By Tommy Mullins, Onepath
Video in the workplace is commonly perceived as an add-on utilized for a specific purpose or special meeting. But video has so much more to offer. It shouldn’t be seen as “special” instead, using video should be as natural and intuitive as picking up the phone, turning on a light switch, or opening an email.
More and more applications and tools are integrating video natively and pervasively as part of every interaction. As an industry, we must follow suit. Enabling the proliferation of pervasive video will enable organizations to become much more productive, as well as highly streamlined and efficient.
Video has needed to work harder to become a natural part of our communications. Several reasons for pushback exist, ranging from remote workers not wanting to be seen on screen to traditional meeting-room tools being complicated and cumbersome. To tackle these obstacles, firms need to take a top-down approach that encompasses investment in the right tools for the organization. Additionally, firms must foster a cultural shift that naturally incorporates video into every co-location communication.
These communications fall into three key categories: one-to-one, one-to-many, and many-to-many. One-to-one encompasses weekly catch ups, ad hoc meetings, interviews, and briefings. One-to-many encompasses presentations, webinars, panel interviews, town halls, firm-wide announcements, training, and webinars. Lastly, many-to-many encompasses meetings, brainstorming sessions, and team catch-up calls.
When listed out, it becomes clear that these interactions are much more effective when done over video rather than telephone. Why? Take, for example, an interview: being able to see the candidate’s posture, facial expressions, and gesticulations gives you a much clearer idea of who they are and how they present themselves, as well as their enthusiasm for the position. The same applies to a webinar; when presented visually, a webinar gives the audience further insight into the presenter’s expertise and passion for the subject.
When it comes to conference calls, it’s common to have people busy themselves with other background tasks. Video prevents this lack of focus, and it enables you to have an honest and complete communication with fully engaged participants. In turn, you can streamline heavily populated calls down to only those who really need to be there, which makes for obvious efficiencies.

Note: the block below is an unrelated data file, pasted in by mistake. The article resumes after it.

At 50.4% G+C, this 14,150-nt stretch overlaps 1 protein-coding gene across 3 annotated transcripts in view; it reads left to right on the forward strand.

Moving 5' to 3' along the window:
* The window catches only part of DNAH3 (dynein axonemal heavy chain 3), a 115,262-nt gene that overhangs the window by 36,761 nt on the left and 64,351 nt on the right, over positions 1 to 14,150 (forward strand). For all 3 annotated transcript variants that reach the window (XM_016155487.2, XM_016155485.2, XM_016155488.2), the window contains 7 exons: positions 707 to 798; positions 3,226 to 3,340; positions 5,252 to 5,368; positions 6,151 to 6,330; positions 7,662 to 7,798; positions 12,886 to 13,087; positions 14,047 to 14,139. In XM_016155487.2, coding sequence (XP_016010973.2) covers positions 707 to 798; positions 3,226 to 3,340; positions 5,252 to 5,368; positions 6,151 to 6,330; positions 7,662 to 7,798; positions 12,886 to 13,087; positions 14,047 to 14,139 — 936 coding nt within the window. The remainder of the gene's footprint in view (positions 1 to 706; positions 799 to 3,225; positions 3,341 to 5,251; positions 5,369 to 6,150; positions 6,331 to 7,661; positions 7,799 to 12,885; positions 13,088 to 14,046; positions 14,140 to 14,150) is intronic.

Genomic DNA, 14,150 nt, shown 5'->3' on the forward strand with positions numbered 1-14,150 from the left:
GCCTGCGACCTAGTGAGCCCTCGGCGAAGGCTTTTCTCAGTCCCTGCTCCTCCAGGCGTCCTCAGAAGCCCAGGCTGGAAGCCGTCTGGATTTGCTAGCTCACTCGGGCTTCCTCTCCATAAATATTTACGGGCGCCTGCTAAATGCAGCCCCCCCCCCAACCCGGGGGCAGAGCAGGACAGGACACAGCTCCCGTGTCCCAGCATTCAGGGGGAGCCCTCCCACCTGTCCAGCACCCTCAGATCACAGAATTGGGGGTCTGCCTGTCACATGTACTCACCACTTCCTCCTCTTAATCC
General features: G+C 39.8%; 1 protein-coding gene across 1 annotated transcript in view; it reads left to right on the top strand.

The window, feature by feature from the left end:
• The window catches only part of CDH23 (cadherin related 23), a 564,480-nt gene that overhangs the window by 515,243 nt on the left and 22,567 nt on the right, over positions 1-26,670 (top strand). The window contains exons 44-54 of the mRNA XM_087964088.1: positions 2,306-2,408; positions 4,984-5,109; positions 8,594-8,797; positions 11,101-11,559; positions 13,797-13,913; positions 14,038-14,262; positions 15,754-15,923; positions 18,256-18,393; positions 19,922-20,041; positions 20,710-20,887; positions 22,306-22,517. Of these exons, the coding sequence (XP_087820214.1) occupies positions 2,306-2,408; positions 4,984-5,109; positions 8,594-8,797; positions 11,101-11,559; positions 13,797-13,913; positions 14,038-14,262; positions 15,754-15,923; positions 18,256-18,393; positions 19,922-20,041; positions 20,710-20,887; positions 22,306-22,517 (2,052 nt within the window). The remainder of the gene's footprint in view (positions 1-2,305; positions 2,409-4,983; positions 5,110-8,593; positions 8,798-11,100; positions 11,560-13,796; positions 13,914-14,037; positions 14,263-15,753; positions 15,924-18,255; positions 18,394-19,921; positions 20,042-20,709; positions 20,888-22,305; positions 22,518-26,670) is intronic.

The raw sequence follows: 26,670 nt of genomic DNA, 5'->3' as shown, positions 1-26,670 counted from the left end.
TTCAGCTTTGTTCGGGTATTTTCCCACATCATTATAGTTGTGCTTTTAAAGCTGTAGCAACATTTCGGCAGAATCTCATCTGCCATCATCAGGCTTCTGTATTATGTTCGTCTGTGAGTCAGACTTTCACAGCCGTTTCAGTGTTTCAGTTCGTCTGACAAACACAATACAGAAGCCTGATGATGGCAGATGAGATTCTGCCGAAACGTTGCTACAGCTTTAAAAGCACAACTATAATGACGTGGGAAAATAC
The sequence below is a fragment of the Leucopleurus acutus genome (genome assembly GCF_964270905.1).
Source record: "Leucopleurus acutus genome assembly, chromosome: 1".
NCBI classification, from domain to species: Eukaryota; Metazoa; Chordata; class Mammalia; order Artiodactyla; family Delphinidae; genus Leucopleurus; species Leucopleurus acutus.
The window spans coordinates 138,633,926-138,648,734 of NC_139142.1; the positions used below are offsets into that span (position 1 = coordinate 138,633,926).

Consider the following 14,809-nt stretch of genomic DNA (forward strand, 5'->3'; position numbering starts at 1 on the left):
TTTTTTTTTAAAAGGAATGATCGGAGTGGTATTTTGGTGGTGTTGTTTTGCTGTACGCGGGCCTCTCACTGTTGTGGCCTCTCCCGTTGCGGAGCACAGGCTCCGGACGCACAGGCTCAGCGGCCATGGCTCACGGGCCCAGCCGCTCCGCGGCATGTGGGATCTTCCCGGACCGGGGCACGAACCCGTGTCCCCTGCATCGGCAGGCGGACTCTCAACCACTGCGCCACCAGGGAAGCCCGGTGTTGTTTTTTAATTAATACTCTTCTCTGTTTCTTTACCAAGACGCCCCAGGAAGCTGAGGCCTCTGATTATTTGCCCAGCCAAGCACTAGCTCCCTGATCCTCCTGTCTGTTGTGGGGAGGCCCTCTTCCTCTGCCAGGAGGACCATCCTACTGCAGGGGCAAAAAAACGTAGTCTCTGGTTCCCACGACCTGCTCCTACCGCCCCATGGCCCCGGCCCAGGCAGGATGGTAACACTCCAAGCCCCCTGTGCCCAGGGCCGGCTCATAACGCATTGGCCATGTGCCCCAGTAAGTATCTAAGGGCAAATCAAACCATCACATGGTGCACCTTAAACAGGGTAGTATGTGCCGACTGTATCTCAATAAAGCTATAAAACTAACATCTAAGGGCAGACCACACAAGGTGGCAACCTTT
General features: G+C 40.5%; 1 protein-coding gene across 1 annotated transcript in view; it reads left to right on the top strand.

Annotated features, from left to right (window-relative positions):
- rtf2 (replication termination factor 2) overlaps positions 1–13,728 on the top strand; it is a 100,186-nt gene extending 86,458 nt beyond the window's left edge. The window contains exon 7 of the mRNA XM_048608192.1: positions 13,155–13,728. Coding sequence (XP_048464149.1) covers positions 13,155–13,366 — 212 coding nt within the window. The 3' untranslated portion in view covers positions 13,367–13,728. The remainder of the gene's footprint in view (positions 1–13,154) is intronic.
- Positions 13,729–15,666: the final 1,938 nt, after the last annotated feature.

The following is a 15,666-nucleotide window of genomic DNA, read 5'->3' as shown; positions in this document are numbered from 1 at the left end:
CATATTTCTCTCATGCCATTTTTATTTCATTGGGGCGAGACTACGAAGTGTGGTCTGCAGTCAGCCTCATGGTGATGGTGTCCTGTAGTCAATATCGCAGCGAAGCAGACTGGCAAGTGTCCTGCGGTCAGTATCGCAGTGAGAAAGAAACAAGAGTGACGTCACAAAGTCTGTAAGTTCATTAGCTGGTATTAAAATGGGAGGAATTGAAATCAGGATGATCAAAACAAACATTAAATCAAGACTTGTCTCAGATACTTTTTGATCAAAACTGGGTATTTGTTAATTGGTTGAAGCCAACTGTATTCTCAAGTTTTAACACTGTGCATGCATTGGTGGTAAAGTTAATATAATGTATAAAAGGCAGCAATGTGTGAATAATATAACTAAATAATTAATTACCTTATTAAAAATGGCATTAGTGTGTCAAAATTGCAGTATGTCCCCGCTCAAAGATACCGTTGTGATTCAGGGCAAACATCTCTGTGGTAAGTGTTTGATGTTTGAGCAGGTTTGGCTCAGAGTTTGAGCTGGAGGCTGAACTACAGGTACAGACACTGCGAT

Elsewhere, firms looking to improve both their environmental impact and general efficiency can benefit significantly from using video. Moving staff from place to place in order to attend meetings is unnecessary and wasteful. These journeys can incur significant travel costs, impact the environment, and contribute to staff fatigue. With effective video communication tools in place, such journeys are no longer necessary, which leads to productivity and opportunity improvements.
The best way to get customer buy-in is to let them try the system you’re seeking to integrate. A pilot group within an organization works well, and it quickly allows for video usage to spread throughout the organization.
Sometimes, a customer may be reluctant to significantly invest in an audiovisual system. For integrators, offering video as a service can overcome this hesitation. If a firm can’t budget $100,000 for audiovisual technology, an outlay of $2500 a month for an as-a-service offering may seem much more plausible. As an industry, we can change traditional CapEx investments into more manageable OpEx outlays.
Making It Happen
In order to ensure video becomes a pervasive, natural part of everyday workplace interactions, a few steps are required. First and foremost, ease of use must be the standard; there is no reason for video to be complicated. We should be able to walk into a collaboration space of any kind, flip a switch, and turn on the video. If implementation is handled correctly, this setup should be easily realized.
It’s also important to consider an organization’s holistic environment; a flashy or buzz-wordy tool won’t necessarily fit every company. For instance, an integrator may go into an opportunity that uses an entire infrastructure (switching, routing, phones, handsets, etc.) From one vendor. If that integrator implements an audiovisual setup from a different vendor—and if that second vendor has no integration point with the existing setup—the company could wind up with two disparate systems.
Solution architects have a responsibility to bring the most suitable products to their clients. They must also integrate those products effectively so that their customers can use them without needing to think. It must be intuitive.
Once the right technology is in place, it is imperative that everyone has access to it. Gone are the days when only staff at a certain level held access—video only works and becomes pervasive when everyone uses it.
About The Author
Tommy Mullins Is Senior Vice President At Onepath.